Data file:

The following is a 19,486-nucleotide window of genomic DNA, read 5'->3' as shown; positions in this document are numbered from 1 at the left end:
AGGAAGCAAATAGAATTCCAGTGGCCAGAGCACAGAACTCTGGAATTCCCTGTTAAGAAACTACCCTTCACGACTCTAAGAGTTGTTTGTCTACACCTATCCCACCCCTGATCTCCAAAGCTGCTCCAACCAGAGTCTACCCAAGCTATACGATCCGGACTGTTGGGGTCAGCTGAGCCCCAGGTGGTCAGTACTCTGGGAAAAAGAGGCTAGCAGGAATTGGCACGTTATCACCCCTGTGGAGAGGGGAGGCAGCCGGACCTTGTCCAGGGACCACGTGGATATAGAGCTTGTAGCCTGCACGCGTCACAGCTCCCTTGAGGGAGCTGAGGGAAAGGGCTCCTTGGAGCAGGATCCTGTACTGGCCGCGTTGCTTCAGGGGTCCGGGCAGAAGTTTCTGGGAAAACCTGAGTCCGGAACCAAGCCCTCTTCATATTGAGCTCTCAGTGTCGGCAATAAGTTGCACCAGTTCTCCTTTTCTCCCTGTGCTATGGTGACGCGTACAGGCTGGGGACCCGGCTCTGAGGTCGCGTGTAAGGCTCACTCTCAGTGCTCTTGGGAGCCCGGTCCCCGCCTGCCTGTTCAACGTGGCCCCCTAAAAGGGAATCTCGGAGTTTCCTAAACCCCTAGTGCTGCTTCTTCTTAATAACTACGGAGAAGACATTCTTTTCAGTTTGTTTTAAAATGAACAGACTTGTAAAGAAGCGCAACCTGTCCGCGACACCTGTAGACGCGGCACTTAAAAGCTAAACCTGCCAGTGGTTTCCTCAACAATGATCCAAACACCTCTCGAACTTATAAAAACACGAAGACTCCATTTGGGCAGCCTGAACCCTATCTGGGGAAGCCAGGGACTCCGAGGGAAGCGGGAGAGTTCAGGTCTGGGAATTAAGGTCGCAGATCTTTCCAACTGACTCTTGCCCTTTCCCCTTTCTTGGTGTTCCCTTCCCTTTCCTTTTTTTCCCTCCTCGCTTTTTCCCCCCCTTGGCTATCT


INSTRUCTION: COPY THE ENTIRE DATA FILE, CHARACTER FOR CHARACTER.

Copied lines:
The following is a 19,486-nucleotide window of genomic DNA, read 5'->3' as shown; positions in this document are numbered from 1 at the left end:
AGGAAGCAAATAGAATTCCAGTGGCCAGAGCACAGAACTCTGGAATTCCCTGTTAAGAAACTACCCTTCACGACTCTAAGAGTTGTTTGTCTACACCTATCCCACCCCTGATCTCCAAAGCTGCTCCAACCAGAGTCTACCCAAGCTATACGATCCGGACTGTTGGGGTCAGCTGAGCCCCAGGTGGTCAGTACTCTGGGAAAAAGAGGCTAGCAGGAATTGGCACGTTATCACCCCTGTGGAGAGGGGAGGCAGCCGGACCTTGTCCAGGGACCACGTGGATATAGAGCTTGTAGCCTGCACGCGTCACAGCTCCCTTGAGGGAGCTGAGGGAAAGGGCTCCTTGGAGCAGGATCCTGTACTGGCCGCGTTGCTTCAGGGGTCCGGGCAGAAGTTTCTGGGAAAACCTGAGTCCGGAACCAAGCCCTCTTCATATTGAGCTCTCAGTGTCGGCAATAAGTTGCACCAGTTCTCCTTTTCTCCCTGTGCTATGGTGACGCGTACAGGCTGGGGACCCGGCTCTGAGGTCGCGTGTAAGGCTCACTCTCAGTGCTCTTGGGAGCCCGGTCCCCGCCTGCCTGTTCAACGTGGCCCCCTAAAAGGGAATCTCGGAGTTTCCTAAACCCCTAGTGCTGCTTCTTCTTAATAACTACGGAGAAGACATTCTTTTCAGTTTGTTTTAAAATGAACAGACTTGTAAAGAAGCGCAACCTGTCCGCGACACCTGTAGACGCGGCACTTAAAAGCTAAACCTGCCAGTGGTTTCCTCAACAATGATCCAAACACCTCTCGAACTTATAAAAACACGAAGACTCCATTTGGGCAGCCTGAACCCTATCTGGGGAAGCCAGGGACTCCGAGGGAAGCGGGAGAGTTCAGGTCTGGGAATTAAGGTCGCAGATCTTTCCAACTGACTCTTGCCCTTTCCCCTTTCTTGGTGTTCCCTTCCCTTTCCTTTTTTTCCCTCCTCGCTTTTTCCCCCCCTTGGCTATCT